Medical

Neurodegenerative disorders may meet their match with 3D micro-scaffold

The stem cell-derived neurons were found to grow and form connections on the micro-scaffold, exhibiting firing activity (seen in yellow) in response to an electrical current
The stem cell-derived neurons were found to grow and form connections on the micro-scaffold, exhibiting firing activity (seen in yellow) in response to an electrical current
View 1 Image
The stem cell-derived neurons were found to grow and form connections on the micro-scaffold, exhibiting firing activity (seen in yellow) in response to an electrical current
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The stem cell-derived neurons were found to grow and form connections on the micro-scaffold, exhibiting firing activity (seen in yellow) in response to an electrical current

Injecting reprogrammed stemcells into the brain to tackle neurodegenerative diseases isn't a newidea, but a new technique might significantly improve theeffectiveness of the treatment. A team of sceintists, led byresearchers at Rutgers University, has developed and conductedsuccessful animal tests of a three-dimensional polymer micro-scaffoldthat dramatically improves cell survival rates followingtransplantation.

While implanting neurons into the brain has the potential to become an effective treatment option for combating conditions such as Parkinson's disease, past attempts have failed to produce positive results. The problem with the treatment is that thesurvival rates of implanted neurons is extremely low, severelylimiting their potential impact.

The new work looked to improve thesituation by providing the cells with a scaffold that supports thegrowth of neuronal connections, which are capable of transmittingelectrical signals. The implanted neurons themselves are humaninduced pluripotent stem cells (iPSCs), which are generated fromadult stem cells via the introduction of the protein NeuroD1.

The team experimented with variousdifferent polymer fibers of differing density and thickness. Theyeventually settled on a relatively thick polymer, and found that theamount of space between the fibers was an extremely important factor.If the fibers were arranged too loosely, then the resulting networkis badly organized, but if its packed too tight there isn'tenough room for the cells to properly integrate with the scaffold.

"The optimal pore size was one thatwas large enough for the cells to populate the scaffold, but smallenough that the differentiating neurons sensed the presence of theirneighbors and produced outgrowths resulting in cell-to-cell contact,"said paper co-author Prabhas Moghe.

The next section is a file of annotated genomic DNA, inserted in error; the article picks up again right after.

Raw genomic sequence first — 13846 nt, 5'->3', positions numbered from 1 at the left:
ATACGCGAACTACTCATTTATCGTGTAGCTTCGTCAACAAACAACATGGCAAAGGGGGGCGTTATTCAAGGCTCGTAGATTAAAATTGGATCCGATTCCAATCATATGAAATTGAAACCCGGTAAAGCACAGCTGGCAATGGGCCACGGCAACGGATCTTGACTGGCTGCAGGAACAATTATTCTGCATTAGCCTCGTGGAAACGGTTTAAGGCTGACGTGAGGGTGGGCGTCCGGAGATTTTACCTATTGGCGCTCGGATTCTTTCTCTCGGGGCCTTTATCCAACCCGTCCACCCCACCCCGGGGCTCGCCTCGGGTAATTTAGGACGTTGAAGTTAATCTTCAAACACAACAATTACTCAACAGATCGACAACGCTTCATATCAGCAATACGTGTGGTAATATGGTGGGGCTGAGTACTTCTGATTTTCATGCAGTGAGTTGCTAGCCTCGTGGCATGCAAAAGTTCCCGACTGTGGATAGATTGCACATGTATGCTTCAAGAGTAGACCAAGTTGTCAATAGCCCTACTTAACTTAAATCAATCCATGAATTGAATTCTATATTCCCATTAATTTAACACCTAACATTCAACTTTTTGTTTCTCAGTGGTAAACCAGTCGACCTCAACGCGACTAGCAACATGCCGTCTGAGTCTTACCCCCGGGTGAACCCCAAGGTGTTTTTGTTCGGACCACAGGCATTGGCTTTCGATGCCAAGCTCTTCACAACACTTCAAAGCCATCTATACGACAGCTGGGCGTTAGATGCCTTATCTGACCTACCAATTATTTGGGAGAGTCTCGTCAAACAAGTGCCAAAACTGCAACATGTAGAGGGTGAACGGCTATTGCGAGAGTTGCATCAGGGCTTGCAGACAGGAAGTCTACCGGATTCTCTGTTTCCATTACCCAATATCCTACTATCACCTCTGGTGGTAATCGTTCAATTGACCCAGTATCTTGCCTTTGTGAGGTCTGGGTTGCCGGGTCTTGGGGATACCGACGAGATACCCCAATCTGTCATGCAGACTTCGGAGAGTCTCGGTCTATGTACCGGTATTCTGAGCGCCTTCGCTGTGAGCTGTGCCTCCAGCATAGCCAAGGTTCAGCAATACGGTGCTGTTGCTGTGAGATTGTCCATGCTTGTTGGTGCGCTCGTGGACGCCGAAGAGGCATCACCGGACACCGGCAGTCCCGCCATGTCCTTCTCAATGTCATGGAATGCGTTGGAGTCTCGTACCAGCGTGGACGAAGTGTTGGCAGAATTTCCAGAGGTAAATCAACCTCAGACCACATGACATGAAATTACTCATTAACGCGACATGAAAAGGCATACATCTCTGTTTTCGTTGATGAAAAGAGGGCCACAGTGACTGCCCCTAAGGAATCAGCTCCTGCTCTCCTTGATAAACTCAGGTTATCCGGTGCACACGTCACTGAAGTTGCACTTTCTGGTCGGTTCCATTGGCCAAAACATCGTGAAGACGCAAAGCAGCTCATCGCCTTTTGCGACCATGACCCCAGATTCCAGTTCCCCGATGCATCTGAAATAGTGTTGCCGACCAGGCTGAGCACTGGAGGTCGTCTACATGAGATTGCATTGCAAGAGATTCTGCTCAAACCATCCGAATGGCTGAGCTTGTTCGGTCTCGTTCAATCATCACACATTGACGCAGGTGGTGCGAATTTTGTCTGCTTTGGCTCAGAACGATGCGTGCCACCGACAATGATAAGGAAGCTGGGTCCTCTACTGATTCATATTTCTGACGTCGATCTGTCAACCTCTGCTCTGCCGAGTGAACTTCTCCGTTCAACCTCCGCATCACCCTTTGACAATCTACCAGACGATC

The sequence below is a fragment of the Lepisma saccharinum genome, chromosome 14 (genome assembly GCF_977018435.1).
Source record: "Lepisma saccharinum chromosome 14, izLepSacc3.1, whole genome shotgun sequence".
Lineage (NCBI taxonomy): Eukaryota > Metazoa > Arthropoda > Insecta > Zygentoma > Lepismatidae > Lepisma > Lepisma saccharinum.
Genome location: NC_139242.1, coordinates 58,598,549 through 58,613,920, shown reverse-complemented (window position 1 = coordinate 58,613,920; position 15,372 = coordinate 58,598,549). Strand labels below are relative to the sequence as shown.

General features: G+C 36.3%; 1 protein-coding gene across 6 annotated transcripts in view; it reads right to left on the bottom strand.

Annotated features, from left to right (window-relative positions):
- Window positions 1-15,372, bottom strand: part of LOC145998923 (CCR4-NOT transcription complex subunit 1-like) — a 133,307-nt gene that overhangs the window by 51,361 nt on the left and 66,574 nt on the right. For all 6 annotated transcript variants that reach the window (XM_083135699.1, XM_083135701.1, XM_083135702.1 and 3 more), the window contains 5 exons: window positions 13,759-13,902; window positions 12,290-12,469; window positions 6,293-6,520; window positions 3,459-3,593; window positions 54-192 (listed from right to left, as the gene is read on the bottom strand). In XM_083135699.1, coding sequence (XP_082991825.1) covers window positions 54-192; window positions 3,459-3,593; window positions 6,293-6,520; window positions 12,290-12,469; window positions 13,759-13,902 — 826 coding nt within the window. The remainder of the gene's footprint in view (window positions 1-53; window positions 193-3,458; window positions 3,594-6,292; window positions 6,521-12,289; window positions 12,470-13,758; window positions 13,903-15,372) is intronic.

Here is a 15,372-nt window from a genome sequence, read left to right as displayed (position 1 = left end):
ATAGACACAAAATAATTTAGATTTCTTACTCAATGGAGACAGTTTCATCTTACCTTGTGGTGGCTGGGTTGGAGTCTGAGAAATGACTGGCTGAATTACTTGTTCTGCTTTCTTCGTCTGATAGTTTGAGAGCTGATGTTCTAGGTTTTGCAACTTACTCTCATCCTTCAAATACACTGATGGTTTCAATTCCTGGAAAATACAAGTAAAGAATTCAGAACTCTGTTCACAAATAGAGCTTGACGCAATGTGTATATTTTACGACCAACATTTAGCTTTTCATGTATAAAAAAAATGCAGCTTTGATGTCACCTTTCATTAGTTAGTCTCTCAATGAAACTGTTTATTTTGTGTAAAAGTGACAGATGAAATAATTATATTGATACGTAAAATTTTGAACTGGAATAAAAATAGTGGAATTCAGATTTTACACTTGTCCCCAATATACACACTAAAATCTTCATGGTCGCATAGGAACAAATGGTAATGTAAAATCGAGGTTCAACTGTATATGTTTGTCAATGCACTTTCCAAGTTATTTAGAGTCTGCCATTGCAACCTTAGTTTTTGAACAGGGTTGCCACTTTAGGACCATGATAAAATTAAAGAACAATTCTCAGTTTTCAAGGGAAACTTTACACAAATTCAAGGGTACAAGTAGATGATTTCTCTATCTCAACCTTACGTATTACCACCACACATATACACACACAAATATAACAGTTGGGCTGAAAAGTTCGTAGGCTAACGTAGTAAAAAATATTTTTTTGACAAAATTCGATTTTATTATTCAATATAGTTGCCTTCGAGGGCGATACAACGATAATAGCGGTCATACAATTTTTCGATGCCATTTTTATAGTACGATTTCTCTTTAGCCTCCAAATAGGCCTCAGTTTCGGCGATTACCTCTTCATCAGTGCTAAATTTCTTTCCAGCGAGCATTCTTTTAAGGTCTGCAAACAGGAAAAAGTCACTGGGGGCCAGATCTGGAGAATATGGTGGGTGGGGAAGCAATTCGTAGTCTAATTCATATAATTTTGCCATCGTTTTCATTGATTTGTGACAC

The finished micro-scaffold was testedin the lab, with the researchers implanting the tiny neuron-carryingscaffolds into brain slices from mice, via a hypodermic needle. Theeffectiveness of the scaffold was compared to that of individual dissociated cells, which were also injected into brain slices underlaboratory conditions. The results were extremely positive, with thescaffolding increasing cell survival dramatically, while promotingneuronal outgrowth and electrical activity.

Spurred on by those findings, theresearchers then injected the scaffold-support neurons into thebrains of live mice, once again alongside individual cells insolution. Compared to the unsupported cells, the scaffold resulted in a 40-fold cell survival rate increase. Those cells also expressedproteins involved in neural synapse growth, which strongly indicatesthat the implanted neurons are capable of integrating with the host'sbrain and functioning as intended.

While the testing has been extremelypositive, it'll be a long time before the treatment might becomeavailable to neurodegenerative disease patients. That said, theresearchers are hopeful that the technique might improve treatment,and are currently working to tailor it specifically towards tacklingParkinson's disease, fine-tuning scaffold materials to optimize thesurvival of dopamine-producing neurons.

The findings of the research werepublished in the journal Nature Communications.

Source: NIH

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